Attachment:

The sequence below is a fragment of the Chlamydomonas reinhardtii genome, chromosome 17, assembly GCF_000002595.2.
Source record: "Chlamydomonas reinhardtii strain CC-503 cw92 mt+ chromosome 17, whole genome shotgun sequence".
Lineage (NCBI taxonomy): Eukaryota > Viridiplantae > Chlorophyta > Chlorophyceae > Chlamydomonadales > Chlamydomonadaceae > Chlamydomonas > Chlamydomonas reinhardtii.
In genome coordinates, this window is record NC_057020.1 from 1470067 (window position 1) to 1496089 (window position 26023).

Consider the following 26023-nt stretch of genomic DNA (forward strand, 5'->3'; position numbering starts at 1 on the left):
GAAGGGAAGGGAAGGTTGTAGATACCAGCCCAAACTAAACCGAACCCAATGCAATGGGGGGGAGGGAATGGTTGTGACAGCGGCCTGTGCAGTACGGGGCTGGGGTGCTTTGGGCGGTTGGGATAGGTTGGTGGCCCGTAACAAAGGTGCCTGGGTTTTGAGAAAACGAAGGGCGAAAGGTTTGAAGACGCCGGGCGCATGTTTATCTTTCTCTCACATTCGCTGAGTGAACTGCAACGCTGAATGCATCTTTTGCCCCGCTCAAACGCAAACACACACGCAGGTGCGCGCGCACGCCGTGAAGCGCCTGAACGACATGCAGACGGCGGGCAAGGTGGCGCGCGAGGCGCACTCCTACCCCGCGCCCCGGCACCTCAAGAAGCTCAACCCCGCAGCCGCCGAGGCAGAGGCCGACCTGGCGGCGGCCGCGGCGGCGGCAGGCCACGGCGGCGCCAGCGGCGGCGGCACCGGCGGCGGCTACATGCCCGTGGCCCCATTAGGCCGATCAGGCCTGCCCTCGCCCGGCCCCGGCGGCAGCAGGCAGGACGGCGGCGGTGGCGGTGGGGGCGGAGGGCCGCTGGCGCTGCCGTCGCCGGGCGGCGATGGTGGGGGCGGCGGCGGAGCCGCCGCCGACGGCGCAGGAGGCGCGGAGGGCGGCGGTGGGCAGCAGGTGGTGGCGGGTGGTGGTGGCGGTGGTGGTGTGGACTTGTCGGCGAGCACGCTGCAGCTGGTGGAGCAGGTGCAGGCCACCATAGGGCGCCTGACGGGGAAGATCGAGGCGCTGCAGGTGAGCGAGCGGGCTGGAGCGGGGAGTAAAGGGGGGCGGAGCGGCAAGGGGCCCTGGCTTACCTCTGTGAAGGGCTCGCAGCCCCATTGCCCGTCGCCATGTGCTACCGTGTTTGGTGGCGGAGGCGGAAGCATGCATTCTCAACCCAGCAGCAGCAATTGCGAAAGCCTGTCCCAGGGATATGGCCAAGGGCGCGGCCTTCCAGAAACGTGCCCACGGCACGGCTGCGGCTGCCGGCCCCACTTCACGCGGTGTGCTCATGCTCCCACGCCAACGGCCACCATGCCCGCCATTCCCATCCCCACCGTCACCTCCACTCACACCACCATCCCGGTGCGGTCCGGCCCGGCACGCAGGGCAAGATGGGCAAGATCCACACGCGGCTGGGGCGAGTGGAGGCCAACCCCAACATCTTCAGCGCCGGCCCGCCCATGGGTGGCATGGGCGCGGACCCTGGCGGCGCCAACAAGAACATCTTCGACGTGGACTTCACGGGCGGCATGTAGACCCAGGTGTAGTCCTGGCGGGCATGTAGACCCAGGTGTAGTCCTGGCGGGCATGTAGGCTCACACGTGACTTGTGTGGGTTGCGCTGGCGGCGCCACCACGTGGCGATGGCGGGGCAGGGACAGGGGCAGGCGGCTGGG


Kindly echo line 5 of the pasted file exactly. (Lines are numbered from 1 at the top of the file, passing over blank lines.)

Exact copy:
Consider the following 26023-nt stretch of genomic DNA (forward strand, 5'->3'; position numbering starts at 1 on the left):